Correspondence with Mary Williams of Brake
Will she answer my questions?


Road Safety charity Brake appears to advocate improved road safety through reductions in vehicle speeds and increases in enforcement.

I heard Mary Williams on the radio talking about speed related accidents and I decided I had to write to her with some questions. The following Safe Speed pages are relevant: (Big Lies), (Kill your Speed), (Proof), (That Ad)

new No reply from Mary Williams, but we've written again. See below.

23rd September 2003
Mary Williams
PO Box 548

Dear Mary,

I heard you today speaking on BBC Radio 4: “You and Yours” today. You raised a couple of issues with regard to speed and road accidents in the UK, which I would like to explore a bit further.

You said (exact quotes): “The biggest contributory factor in crashes is undoubtedly speed” and “one in three crashes have speed as a contributory factor”. 

Question 1. I would like to know exactly what evidence you rely on to support those claims.
You also talked about the proportion of pedestrian fatalities at various impact speeds (quoting Ashton and Mackay, 1979) and said: “At 40mph, 90% will die; At 30mph, 50% will die; At 20mph, 10% will die.

I agree the figures are true, but they do not reflect a relationship between free travelling vehicle speeds and pedestrian death. For example, in 2001, 107 child pedestrians in accidents with vehicles died, and 15,704 were injured. The proportion that died was 0.677%.

Question 2. What does that tell you about the average speed of a child pedestrian impact?
We also know that in 2001 65% of cars at sample sites were exceeding 30mph in town. So,
Question 3. What behaviours or factors saved the lives of more than half of the 15,704 children injured in accidents involving “speeding drivers” 2001?
I absolutely applaud Brake for trying to do something about road safety in the UK. Our roads can be made safer and should be made safer. But I believe that the “kill your speed” approach to road safety is overly simplistic and fatally flawed. We need an approach based on driver responsibility, courtesy, consideration and safety culture – the very factors that gave us the safest roads in the World at least a decade before speed cameras.

Yours sincerely

Paul Smith


We had no reply to the letter above. Mary Williams was on "Eye on Wales" BBC Radio Wales on the 27th October 2003. Her words seemed a little different, and she didn't claim that one third of accidents were due to "speed". Are we getting through to you Mary?

You can hear the sound bite (here) (MP3 format, 273KB, 34 seconds)

So we wrote again:


30th October 2003
Mary Williams
PO Box 548

Dear Mary,

I wrote to you on 23rd September but have had no reply.

I heard you recently speaking on BBC Radio Wales: “Eye on Wales”.

You persist in intimating that speed cameras will save lives. You said (exact quotes): 

“There is absolutely no doubt in the mind of any road safety professional that speed is the biggest killer. All the research and statistics show that one in three of our fatalities has speed as a major contributory factor…”
I am delighted to note that you seem to have stopped claiming that speed causes one third of accidents. But there are serious problems with those new words too.

Firstly, I know plenty of “road safety professionals” who know full well that carelessness and inattention are the “biggest killers”. Indeed, I am one myself.

Secondly, accident data from many Police forces proves you wrong. For example I have the following data at my fingertips:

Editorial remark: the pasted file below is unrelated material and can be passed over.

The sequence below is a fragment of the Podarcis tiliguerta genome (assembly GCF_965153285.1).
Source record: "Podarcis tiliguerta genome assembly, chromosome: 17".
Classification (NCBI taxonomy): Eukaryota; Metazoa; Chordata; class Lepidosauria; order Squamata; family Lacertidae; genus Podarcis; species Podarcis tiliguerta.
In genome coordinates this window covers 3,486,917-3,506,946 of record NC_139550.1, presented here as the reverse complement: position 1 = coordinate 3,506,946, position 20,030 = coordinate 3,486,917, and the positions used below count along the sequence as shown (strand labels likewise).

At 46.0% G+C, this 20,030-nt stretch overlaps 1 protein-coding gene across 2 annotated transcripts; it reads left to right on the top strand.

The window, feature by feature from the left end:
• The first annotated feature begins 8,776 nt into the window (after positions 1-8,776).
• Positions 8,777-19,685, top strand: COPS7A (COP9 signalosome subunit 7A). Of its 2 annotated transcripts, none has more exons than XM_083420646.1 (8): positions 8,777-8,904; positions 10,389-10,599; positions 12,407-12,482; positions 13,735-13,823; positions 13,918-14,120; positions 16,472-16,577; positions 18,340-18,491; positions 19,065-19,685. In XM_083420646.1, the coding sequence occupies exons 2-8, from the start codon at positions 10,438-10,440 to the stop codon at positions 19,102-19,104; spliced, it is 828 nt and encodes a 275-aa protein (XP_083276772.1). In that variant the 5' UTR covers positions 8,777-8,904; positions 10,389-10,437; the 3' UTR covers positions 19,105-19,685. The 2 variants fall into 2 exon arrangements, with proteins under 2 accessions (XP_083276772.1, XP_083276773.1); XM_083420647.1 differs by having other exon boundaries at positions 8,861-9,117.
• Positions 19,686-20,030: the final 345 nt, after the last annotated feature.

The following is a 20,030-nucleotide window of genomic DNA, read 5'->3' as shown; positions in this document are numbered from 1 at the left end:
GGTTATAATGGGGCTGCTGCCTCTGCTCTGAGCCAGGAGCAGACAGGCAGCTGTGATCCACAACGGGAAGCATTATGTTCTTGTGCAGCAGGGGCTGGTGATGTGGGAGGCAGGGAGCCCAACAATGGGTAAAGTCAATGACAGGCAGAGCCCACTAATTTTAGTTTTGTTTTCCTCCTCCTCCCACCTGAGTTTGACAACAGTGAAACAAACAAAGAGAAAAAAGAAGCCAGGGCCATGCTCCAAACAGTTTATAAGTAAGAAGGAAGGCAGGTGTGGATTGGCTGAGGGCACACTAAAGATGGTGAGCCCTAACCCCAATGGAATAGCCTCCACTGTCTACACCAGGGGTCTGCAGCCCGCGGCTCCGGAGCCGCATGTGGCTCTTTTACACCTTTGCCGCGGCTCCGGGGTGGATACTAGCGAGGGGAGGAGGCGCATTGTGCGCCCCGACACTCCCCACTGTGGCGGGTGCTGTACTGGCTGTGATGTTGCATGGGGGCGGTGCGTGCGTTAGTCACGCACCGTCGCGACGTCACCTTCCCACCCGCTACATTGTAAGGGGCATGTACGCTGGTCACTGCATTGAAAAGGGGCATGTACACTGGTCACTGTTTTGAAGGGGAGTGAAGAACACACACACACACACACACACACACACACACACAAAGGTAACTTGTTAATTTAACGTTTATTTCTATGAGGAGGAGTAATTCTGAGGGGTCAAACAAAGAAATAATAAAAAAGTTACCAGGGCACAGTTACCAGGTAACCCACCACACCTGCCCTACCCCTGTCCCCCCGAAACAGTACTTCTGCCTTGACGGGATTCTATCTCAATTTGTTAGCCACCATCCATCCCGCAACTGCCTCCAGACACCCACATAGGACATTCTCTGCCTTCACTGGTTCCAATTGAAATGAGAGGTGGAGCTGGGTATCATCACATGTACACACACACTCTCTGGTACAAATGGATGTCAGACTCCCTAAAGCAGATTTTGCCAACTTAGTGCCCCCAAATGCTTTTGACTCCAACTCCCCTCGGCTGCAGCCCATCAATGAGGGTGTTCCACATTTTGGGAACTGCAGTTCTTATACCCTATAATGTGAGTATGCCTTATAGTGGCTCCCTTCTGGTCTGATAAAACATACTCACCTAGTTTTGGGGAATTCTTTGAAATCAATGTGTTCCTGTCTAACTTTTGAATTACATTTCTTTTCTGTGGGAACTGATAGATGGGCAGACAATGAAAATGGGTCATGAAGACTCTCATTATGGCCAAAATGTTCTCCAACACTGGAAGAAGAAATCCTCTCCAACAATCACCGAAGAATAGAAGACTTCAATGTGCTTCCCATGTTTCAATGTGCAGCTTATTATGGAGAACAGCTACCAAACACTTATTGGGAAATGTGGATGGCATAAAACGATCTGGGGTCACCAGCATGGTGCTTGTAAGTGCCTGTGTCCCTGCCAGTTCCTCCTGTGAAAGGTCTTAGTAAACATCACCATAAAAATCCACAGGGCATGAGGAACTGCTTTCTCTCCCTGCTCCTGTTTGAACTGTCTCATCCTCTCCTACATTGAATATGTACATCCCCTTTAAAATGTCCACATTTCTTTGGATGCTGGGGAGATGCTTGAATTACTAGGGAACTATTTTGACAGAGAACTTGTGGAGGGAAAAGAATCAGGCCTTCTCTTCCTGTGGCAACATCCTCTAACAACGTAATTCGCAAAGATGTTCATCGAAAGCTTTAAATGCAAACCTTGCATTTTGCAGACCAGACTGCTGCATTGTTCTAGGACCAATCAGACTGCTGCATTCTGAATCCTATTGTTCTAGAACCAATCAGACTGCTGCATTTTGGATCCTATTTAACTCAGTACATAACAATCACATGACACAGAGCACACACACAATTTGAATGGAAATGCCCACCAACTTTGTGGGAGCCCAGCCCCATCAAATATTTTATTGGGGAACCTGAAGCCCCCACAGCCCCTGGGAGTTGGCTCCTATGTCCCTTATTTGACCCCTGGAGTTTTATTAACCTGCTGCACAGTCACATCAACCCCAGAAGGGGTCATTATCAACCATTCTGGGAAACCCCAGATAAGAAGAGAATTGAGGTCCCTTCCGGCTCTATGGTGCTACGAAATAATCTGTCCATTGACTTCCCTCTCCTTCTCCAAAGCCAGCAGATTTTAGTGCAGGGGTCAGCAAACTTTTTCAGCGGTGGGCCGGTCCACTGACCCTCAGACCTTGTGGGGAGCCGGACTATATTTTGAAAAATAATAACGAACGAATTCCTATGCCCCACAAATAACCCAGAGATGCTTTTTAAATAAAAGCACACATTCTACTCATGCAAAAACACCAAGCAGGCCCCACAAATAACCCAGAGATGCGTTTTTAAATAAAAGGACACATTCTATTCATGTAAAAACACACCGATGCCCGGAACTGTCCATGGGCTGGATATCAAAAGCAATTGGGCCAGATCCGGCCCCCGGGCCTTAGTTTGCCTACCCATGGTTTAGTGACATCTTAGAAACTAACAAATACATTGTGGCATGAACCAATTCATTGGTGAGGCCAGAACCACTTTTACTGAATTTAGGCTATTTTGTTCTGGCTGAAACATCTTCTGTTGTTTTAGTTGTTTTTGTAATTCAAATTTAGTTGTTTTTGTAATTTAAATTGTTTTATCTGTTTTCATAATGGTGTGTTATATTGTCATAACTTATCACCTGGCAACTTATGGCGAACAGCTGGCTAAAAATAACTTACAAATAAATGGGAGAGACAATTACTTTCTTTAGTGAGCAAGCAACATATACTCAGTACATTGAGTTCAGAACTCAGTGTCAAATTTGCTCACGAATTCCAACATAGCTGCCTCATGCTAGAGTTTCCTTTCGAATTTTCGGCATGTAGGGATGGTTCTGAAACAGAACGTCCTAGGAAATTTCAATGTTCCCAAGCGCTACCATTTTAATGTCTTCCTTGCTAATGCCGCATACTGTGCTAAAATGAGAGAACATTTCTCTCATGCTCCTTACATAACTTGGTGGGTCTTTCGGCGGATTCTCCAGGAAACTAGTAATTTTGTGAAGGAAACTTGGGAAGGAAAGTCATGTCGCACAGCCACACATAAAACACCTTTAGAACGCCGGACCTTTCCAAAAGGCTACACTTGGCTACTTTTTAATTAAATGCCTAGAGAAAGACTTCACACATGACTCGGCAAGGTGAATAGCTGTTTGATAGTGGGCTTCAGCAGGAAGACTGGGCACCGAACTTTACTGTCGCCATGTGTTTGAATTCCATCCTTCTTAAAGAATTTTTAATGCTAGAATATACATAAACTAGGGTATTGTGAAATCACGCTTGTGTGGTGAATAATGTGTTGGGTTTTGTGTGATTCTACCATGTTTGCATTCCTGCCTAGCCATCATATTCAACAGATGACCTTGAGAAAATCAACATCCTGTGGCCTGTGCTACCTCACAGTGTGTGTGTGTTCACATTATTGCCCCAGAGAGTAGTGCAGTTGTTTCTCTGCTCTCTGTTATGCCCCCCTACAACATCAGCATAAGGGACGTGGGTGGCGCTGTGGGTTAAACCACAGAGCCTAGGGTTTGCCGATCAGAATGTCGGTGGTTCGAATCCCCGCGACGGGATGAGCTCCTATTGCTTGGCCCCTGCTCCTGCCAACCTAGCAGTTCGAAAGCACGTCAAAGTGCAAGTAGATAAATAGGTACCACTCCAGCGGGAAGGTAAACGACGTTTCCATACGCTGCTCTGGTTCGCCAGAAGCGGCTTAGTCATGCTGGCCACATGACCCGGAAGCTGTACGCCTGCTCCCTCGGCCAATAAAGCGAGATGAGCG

Grampian Police, 2002, Fatal accidents with excessive speed as a contributory factor: 20%

West Midlands Police, 1999, Fatal accidents with excessive speed as a contributory factor: 9.3%

West Midlands Police, 2000, Fatal accidents with excessive speed as a contributory factor: 15.79%

(And those were literally the first three I found, not some bizarre cherry picking exercise, nor the leftovers of an earlier cherry picking exercise.)

Excessive speed is more likely to be recorded as a factor in a fatal accident than in a lesser accident. So the first place to look for a speed camera benefit would be in fatalities. If speed cameras worked to reduce excessive speed accidents we would expect to see reductions in fatalities.
But we're not getting the reduction are we? In fact British roads fatalities dropped more in a single year from 1992 to 1993 than in the 9 years since. We've lost the long established drop in fatalities. I am absolutely certain that I know exactly why.

I know you care about road safety and road accident victims. But you are backing a flawed policy that is making our roads more dangerous. I know that there's an establishment view that says speed control is the answer to road safety. But the establishment view is quite quite wrong. You may well wonder how the establishment could possibly be so very wrong. (I frequently do) But look back just 10 or 11 years. The establishment view was quite different. I simply agree with the views of that former establishment. The principles deployed to improve road safety in the UK 10, 20, 30, 40 and 50 years ago gave us (more or less) the safest roads in the World. With the “new establishment” we are fast losing our World lead.

I would be pleased to explain in more detail. I shall be in London (travelling down from North Scotland) within the next fortnight. Can we please meet? I really must explain my most careful analysis to you.

Yours sincerely

Paul Smith

space for reply

Calling for real road safety, based on truth

We have a strict editorial policy regarding factual content. If any fact anywhere on this web site can be shown to be incorrect we promise to remove it or correct it as soon as possible.
Copyright © SafeSpeed 2003
Created 24/09/2003. Last update 30/10/2003